16 Mag Tech Expert on Apple & Google’s Plan to Track Coronavirus: ‘We Can’t Underestimate Privacy Risks’
Articolo pubblicato su SputnikNews il 12/04/2020
Software developers have been increasingly throwing their weight behind the efforts of governments and health authorities as they accelerate efforts to find ways of slowing the spread of the COVID-19 virus, to save lives, protect people and get economies up and running amid the fallout from the pandemic.
Apple Inc and Alphabet Inc’s Google announced on 10 April they would work in collaboration to create contact tracing technology in a bid to enhance efforts to slow the spread of the COVID-19 pandemic.
As their operating systems power 99 percent of the world’s smartphones, the two Silicon Valley companies are in a unique position to accelerate usage of apps allowing users to opt into logging other phones they have been in proximity to.
Tracing based on Bluetooth technology would be vital to track down potentially infected individuals for testing or quarantine, particularly after rigid lockdown protocols introduced due to the coronavirus epidemic are eased.
Apple and Google will be launching a comprehensive two-step solution to enable contact tracing that includes application programming interfaces (APIs) and operating system-level technology.
Both companies will release APIs in May that enable interoperability between Android and iOS devices, which will be available for users to download via app stores.
Subsequently, in the coming months, Apple and Google will work to enable a broader Bluetooth-based contact tracing platform, allowing more individuals to participate, if they choose to opt in.
“Privacy, transparency, and consent are of utmost importance in this effort, and we look forward to building this functionality in consultation with interested stakeholders. We will openly publish information about our work for others to analyze,” said a joint statement by the two companies.
From a technical point of view, Pierluigi Paganini, Chief Technology Officer at Cybaze and member at ENISA Threat Landscape Stakeholder Group, applauds the news that Apple and Alphabet are joining forces to work to create contact tracing technology. However, the expert underscores the risks for privacy of users, especially in some countries.
“It is essential to understand the way the two giants will gather the data and how they will use them. Governments worldwide must define a global accepted framework to regulate the collaboration of the two companies and the way they will use the collected information,” said Pierluigi Paganini.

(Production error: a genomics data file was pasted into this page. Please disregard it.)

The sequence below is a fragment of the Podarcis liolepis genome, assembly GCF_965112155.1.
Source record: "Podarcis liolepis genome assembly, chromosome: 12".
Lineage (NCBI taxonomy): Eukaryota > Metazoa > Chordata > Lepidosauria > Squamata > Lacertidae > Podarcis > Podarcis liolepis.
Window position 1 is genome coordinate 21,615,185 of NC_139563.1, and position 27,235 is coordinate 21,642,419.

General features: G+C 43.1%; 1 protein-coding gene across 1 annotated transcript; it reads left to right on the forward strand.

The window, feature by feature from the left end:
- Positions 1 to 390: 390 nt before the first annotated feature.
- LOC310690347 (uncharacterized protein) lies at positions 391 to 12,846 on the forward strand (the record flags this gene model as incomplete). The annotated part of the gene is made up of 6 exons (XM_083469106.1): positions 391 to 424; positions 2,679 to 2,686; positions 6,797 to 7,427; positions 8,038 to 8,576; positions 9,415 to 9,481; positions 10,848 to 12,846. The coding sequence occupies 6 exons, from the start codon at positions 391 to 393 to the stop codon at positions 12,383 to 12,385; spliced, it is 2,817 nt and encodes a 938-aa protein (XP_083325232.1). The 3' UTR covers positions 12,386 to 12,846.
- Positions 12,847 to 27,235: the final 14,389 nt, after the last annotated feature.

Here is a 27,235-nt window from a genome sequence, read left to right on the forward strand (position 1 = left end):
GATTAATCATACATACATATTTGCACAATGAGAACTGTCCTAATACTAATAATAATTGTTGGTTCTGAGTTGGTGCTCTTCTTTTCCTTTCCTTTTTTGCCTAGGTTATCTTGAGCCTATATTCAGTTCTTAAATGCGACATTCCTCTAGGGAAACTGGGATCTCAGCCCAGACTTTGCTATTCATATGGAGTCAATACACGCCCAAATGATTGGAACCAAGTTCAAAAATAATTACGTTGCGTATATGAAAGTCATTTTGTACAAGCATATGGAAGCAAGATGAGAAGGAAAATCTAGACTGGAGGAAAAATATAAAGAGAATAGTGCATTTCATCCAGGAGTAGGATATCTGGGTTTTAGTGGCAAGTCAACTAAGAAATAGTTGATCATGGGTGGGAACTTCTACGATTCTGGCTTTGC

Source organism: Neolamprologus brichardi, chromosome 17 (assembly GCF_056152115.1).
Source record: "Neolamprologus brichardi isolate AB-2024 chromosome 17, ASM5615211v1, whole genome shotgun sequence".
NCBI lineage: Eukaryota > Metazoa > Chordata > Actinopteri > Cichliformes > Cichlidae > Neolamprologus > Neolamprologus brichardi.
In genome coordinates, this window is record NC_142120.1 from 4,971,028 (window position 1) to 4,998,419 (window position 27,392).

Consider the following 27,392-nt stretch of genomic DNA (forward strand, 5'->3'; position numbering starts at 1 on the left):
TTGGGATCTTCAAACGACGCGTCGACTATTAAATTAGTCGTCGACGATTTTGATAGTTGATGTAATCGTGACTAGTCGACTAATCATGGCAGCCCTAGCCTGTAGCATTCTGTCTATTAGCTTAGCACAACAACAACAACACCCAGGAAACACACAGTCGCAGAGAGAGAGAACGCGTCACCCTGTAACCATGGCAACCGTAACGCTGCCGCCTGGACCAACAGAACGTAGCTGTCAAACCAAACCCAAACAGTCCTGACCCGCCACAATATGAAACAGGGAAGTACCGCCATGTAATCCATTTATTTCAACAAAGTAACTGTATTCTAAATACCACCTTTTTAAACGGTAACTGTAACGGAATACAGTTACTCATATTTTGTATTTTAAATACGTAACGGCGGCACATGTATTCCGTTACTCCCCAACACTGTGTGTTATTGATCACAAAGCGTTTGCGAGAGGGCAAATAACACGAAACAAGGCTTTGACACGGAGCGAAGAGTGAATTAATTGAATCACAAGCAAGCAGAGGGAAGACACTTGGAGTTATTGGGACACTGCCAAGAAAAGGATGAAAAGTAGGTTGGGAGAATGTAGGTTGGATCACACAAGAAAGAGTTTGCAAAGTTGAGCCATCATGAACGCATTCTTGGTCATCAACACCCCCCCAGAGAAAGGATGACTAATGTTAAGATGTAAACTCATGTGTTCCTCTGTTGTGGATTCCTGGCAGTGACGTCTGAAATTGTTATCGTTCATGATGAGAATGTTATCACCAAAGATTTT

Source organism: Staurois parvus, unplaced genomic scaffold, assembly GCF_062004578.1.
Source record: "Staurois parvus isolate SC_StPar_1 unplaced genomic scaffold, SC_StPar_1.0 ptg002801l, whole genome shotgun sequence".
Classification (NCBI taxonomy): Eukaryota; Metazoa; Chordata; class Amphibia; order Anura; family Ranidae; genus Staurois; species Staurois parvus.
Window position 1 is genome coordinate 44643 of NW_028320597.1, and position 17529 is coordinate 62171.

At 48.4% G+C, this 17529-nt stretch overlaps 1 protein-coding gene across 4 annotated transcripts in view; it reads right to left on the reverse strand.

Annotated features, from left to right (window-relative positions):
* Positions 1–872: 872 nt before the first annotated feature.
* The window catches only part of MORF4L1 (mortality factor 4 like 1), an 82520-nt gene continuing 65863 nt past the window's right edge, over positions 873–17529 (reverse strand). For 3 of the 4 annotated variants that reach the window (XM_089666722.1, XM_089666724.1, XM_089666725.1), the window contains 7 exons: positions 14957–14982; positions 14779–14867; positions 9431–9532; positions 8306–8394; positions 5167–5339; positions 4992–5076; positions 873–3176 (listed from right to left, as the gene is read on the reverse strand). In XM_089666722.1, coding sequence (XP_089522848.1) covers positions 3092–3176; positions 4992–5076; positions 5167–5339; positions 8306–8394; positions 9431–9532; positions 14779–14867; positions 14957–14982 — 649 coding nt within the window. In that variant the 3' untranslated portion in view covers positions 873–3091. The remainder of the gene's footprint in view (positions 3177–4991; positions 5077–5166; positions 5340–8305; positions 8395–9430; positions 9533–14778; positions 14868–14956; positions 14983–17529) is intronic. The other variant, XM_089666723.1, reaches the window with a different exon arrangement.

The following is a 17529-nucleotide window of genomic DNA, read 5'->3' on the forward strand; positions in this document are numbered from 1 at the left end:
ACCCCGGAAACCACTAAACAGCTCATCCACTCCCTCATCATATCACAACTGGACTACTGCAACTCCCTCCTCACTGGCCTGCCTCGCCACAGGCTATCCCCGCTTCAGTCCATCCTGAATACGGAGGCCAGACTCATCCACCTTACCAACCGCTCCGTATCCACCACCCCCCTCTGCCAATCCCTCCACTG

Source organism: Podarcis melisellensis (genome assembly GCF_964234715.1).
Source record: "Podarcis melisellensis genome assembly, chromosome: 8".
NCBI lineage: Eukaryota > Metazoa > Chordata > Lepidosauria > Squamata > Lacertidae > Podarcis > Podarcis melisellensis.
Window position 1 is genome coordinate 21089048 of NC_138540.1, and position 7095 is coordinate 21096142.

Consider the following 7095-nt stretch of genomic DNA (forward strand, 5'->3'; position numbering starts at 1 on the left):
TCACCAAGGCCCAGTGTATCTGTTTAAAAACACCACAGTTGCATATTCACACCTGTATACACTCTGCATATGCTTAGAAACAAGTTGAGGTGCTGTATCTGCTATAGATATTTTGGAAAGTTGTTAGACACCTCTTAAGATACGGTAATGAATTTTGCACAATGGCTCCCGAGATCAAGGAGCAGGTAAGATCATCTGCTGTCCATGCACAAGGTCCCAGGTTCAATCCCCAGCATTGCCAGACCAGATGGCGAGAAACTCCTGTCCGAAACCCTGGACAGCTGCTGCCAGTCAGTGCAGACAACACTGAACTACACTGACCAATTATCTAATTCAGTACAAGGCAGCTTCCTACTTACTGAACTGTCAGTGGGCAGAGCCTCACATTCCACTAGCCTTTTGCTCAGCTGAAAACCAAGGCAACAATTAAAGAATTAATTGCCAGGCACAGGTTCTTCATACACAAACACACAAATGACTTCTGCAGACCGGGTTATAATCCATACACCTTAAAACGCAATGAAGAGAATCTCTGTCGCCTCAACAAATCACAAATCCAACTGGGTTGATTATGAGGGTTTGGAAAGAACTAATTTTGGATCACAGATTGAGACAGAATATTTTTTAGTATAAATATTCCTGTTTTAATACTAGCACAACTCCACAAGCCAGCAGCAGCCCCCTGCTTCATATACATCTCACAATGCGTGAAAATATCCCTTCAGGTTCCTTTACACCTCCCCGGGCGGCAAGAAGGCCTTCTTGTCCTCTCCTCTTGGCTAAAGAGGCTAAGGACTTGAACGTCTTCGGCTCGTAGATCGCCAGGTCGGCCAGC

The mobile app to track individuals, says the expert, would have to be designed with bullet-proof requirements regarding security and privacy.
The expert points out that for the tracing model to work it would need to cover all the population worldwide, while in some countries like China the services of the companies are blocked over US sanctions, installed over alleged security threats.
Finally, the Chief Technology Officer at CSE questioned whether enough people would be prepared to place their trust in the new technology and wondering whether it would become a mandatory app, while stressing that time is of the essence in the current conditions of a pandemic.
Pros and Cons of New Tracing App
When asked about the potential benefits of the collaboration between Apple and Google, Petri Krohn, a Finnish cyber security analyst, believes that speedy test results and contact tracing are essential.
On the technology proposed by Apple and Google, the expert says it will seek to address a problem that arose because of the requirement for privacy, when in line with Bluetooth specification 4.0 from 2011, modern smartphones would broadcast random addresses, changing several times an hour, without keeping track of them.
A COVID tracking app would store a list of all the MAC addresses viewed in the last two weeks, restoring a level of traceability without compromising privacy.
However, on the downside, the Apple / Google app may require too many opt-ins to be practically useful, says Petri Krohn.
First, the user must install an application, with possible contacts having a similar application running.
Secondly, anyone who tests positive must allow his daily keys to be uploaded to a public server.
Another contentious issue is the fact that the application may not be universally adopted, unless a green Qr code (like in China) becomes mandatory for access into public buildings or public transport.
Regarding data protection concerns, the expert said the strongest requirements for user privacy come from European Union data protection laws, with the proposed model attempting to comply with the EU GDPR rules for storage of personal data.
“It is actually an implementation of the Bluetooth layer of a decentralized method of contact tracing proposed by a group of European privacy experts called Decentralised Privacy-Preserving Proximity Tracing (DP-3T),” says Krohn, concluding that it seems the app proposed by Apple and Google provides the best level of privacy protection possible.